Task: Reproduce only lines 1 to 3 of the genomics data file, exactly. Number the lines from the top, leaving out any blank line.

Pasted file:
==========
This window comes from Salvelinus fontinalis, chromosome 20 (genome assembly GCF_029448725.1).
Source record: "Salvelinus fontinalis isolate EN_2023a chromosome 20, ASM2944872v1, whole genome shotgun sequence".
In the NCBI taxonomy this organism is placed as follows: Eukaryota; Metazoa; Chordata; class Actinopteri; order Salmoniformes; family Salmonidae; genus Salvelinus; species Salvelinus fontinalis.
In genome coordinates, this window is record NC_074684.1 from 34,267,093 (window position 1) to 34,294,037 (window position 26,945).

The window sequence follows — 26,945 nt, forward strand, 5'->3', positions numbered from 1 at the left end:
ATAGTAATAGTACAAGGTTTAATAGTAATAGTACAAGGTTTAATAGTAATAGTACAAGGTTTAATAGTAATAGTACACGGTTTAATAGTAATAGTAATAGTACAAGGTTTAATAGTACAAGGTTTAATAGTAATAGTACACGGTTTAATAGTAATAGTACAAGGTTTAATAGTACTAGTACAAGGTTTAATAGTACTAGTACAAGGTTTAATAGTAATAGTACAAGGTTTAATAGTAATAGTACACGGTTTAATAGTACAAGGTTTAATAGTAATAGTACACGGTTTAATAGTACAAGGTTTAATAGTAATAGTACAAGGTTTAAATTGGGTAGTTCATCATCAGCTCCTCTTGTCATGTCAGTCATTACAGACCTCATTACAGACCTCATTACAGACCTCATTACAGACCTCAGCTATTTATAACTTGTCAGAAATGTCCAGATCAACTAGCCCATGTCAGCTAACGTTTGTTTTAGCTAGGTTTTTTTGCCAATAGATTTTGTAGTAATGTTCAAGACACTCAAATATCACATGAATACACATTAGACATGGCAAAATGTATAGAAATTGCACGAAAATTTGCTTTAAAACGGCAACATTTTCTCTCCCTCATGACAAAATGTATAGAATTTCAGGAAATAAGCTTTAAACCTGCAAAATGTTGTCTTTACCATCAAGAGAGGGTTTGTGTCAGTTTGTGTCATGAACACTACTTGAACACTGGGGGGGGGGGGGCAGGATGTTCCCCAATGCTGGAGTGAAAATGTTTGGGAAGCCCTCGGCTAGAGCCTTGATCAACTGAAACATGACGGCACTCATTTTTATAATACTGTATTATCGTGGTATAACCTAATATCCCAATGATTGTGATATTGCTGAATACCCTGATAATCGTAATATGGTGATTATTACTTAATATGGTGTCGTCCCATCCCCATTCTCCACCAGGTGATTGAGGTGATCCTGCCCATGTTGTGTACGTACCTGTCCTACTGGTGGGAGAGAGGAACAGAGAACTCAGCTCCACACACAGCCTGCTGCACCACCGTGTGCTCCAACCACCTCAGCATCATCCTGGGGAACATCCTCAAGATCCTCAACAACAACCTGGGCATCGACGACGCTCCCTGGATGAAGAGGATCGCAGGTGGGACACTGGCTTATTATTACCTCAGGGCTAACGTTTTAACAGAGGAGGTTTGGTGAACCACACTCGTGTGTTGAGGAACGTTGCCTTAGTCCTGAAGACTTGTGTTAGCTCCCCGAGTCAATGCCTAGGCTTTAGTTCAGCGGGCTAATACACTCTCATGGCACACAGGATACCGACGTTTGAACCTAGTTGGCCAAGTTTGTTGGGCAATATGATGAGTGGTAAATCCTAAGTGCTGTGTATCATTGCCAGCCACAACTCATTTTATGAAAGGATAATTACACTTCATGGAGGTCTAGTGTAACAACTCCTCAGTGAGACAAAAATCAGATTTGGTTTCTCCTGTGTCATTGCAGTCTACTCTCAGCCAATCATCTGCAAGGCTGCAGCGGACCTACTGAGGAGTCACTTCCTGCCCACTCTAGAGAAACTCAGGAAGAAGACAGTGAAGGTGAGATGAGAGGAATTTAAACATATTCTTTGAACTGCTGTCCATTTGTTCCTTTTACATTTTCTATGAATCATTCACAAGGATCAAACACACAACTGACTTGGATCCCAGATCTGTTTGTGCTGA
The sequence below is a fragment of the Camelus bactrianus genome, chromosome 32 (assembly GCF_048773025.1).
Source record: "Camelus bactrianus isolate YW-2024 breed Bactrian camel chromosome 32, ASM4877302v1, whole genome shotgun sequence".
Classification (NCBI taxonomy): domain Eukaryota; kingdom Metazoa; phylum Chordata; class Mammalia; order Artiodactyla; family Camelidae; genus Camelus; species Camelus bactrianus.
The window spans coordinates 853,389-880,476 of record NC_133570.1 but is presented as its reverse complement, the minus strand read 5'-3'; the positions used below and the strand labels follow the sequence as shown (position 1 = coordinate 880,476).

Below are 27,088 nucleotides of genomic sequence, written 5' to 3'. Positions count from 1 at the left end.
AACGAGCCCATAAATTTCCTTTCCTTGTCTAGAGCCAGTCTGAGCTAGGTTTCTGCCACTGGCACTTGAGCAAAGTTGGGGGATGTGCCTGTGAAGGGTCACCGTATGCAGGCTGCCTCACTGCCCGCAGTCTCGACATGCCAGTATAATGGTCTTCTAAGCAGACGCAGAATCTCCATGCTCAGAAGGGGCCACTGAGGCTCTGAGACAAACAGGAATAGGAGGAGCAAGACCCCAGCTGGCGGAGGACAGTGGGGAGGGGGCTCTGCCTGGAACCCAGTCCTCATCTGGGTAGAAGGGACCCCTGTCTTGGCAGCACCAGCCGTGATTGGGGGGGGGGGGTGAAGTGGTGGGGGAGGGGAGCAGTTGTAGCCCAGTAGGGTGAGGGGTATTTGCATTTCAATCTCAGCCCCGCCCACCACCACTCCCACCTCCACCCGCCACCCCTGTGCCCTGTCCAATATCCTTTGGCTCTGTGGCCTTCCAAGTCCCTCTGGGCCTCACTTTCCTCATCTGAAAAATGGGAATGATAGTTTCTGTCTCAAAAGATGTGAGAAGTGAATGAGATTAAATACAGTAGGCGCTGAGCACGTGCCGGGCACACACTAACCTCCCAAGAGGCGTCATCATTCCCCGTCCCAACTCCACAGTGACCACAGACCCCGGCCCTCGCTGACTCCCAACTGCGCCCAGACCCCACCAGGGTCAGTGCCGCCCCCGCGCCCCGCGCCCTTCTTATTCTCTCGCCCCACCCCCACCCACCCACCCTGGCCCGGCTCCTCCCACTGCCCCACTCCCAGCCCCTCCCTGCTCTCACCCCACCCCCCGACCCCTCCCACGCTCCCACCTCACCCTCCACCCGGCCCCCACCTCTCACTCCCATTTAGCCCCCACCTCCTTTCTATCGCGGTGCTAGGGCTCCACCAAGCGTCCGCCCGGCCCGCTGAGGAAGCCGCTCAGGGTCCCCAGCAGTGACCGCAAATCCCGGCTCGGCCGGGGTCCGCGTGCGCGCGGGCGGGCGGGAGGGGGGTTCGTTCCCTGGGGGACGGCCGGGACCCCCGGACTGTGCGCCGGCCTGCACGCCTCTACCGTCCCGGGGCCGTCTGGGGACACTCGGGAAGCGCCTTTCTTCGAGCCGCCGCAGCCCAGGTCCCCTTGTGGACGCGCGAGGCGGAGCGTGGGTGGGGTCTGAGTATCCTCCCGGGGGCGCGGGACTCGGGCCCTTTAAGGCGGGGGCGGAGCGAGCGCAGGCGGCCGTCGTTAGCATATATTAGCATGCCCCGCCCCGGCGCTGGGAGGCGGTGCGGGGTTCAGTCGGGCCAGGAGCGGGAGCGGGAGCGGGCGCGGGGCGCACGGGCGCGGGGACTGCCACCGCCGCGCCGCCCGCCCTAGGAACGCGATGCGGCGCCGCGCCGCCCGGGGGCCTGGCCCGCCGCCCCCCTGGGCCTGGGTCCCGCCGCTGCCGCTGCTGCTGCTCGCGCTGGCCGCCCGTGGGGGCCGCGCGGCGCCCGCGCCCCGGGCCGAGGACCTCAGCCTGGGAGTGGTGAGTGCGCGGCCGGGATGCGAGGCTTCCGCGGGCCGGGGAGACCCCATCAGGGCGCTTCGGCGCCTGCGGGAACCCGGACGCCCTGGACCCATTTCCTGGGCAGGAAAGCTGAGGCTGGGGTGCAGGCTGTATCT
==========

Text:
This window comes from Salvelinus fontinalis, chromosome 20 (genome assembly GCF_029448725.1).
Source record: "Salvelinus fontinalis isolate EN_2023a chromosome 20, ASM2944872v1, whole genome shotgun sequence".
In the NCBI taxonomy this organism is placed as follows: Eukaryota; Metazoa; Chordata; class Actinopteri; order Salmoniformes; family Salmonidae; genus Salvelinus; species Salvelinus fontinalis.